What actu­ally feels bet­ter in the reverse direc­tion is deceleration—reducing the rate at which debt is falling—and that’s what’s been hap­pen­ing in the last year.

But here’s the prob­lem: too much decel­er­a­tion and you actu­ally reverse direc­tion: you start head­ing East again, rather than return­ing home. That wouldn’t be a prob­lem if all you’d done was drive to Utah, but instead you’ve hit New York instead: drive any fur­ther, and you’re in the Atlantic.


With the level of debt the USA has accu­mu­lated, the prospect that any sec­tor of it (apart from the gov­ern­ment) can be enticed to go back into accu­mu­lat­ing debt once again is remote. So the decel­er­a­tion in the rate of reduc­tion of debt that is occur­ring right now will ulti­mately give way to at best a con­stant rate of decline of debt, and at worst another acceleration—and the dreaded “dou­ble dip”.

These next two quar­terly charts empha­sise the dilemma: the sta­bi­liza­tion in employ­ment has occurred because the rate of delever­ag­ing has slowed, which reg­is­ters as a pos­i­tive in the “rate of change of the rate of change”:

But the rate of change of debt is still neg­a­tive: it’s just risen from a low of –6% to –2%. For the decel­er­a­tion effect to con­tinue, the US debt car would need to stop its return drive from New York to LA, and head back towards New York once more: the level of debt rel­a­tive to GDP would need to rise.

This is highly unlikely when all sec­tors of the Amer­i­can econ­omy bar one (non-financial busi­ness) are already car­ry­ing more debt than they were in the depths of the Great Depres­sion, when the debt ratio had been dri­ven higher by deflation.

So the decel­er­a­tion in delever­ag­ing should give way again at some point, and then the NBER may be forced to begin dat­ing the next recession—which is still a con­tin­u­a­tion of the cur­rent Depression.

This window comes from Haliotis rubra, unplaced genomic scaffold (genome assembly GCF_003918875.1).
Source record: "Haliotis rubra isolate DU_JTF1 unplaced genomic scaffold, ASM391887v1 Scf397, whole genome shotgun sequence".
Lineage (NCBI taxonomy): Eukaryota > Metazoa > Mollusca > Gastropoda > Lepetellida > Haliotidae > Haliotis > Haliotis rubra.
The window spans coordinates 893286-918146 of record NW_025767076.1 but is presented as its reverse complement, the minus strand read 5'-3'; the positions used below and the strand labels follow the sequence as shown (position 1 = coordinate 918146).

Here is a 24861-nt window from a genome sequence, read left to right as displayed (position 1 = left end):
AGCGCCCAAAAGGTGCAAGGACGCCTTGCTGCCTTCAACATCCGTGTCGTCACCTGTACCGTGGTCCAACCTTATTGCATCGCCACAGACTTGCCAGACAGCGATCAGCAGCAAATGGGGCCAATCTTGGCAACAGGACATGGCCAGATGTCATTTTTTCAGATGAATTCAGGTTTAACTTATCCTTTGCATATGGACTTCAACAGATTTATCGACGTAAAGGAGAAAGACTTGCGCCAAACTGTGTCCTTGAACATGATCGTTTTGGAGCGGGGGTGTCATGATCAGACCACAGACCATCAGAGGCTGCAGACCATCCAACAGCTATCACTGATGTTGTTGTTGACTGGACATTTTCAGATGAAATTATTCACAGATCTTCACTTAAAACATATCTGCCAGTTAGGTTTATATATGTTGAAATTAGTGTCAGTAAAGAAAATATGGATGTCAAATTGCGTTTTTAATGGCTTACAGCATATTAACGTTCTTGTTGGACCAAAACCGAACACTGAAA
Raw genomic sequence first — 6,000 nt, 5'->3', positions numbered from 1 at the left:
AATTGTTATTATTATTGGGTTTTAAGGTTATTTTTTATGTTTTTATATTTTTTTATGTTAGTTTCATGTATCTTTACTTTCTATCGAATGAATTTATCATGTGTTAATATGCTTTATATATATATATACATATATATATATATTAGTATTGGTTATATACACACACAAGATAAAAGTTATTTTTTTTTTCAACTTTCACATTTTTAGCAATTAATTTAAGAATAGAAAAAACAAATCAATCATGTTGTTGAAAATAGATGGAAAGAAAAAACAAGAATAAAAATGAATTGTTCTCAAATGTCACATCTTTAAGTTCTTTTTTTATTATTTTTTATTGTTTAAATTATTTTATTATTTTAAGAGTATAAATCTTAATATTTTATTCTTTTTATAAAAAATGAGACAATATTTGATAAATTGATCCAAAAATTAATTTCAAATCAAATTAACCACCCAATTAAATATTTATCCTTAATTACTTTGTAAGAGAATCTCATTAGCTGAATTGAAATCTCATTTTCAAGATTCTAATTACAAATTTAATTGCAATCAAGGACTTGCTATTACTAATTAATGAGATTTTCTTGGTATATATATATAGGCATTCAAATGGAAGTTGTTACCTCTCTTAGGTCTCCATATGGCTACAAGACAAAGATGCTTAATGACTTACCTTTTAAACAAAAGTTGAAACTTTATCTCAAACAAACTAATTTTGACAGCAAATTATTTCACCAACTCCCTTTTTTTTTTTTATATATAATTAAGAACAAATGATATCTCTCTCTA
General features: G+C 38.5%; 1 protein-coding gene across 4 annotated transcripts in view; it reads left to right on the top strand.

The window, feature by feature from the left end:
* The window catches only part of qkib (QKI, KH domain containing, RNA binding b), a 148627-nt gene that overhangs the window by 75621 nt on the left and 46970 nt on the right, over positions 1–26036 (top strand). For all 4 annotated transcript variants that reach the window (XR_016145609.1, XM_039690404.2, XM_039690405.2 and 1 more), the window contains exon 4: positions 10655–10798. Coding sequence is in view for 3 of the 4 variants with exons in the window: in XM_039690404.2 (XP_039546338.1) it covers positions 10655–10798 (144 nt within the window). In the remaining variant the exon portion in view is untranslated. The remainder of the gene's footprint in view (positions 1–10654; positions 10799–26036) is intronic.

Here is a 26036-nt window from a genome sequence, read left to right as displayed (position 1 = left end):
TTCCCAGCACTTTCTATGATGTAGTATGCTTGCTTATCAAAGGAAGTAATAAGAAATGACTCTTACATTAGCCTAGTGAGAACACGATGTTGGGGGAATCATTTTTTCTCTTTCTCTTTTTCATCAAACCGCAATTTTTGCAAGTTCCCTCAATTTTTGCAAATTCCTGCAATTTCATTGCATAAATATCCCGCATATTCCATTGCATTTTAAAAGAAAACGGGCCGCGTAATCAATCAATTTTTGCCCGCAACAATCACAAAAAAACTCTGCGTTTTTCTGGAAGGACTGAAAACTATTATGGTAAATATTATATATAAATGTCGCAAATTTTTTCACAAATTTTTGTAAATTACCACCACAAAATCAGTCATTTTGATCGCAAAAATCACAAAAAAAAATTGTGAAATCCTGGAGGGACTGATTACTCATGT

About Steve Keen

I am a professional economist and a long time critic of conventional economic thought. As well as attacking mainstream thought in Debunking Economics, I am also developing an alternative dynamic approach to economic modelling. The key issue I am tackling here is the prospect for a debt-deflation on the back of the enormous debts accumulated in Australia, and our very low rate of inflation.
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200 Responses to Deleveraging, Deceleration and the Double Dip

  1. bb says:

    mahaish

    Thanks for your feedback…very much appreciated.

    Try not to dif­fer­en­ti­ate from deposits and equity. They both sit on the same side of a Bank’s bal­ance sheet. They are both needed to fund the assets (loans).

    When the assets become impaired and a bank needs to recap­i­talise, all that hap­pens is a trasnfer from deposits to equity. Some delever­ag­ing occurs since bank assets have fallen..but since banks oper­ate on an 8% cap­i­tal mar­gin, this does not de-lever the sys­tem by much.

    The small amount of delever­ag­ing comes coutesy of the old equity hold­ers of the bank who lose their money (wealth transafer from equity owner to borrower).

    Most of the deposits remain in place. A small amount of deposit get reclas­si­fied as equity to replace to old equity which has been writ­ten off to delever the sys­tem. This process is done via a rights issue or placement.

    So even dur­ing asset defla­tion Assets = Lia­bil­i­ties at all times. You just need to treat equity as a lia­bil­ity as it sits on the same side of the bal­ance sheet as deposits.

    But as SK says, the de-levering has to occur slowly. I now under­stand why. And the issue remainsn. too much pri­vate debt, and ther­fore too much pri­vate cap­i­tal (cap­i­tal in the form of equity and deposits).

    I’m now so obsessed by this I am find­ing it hard to sleep.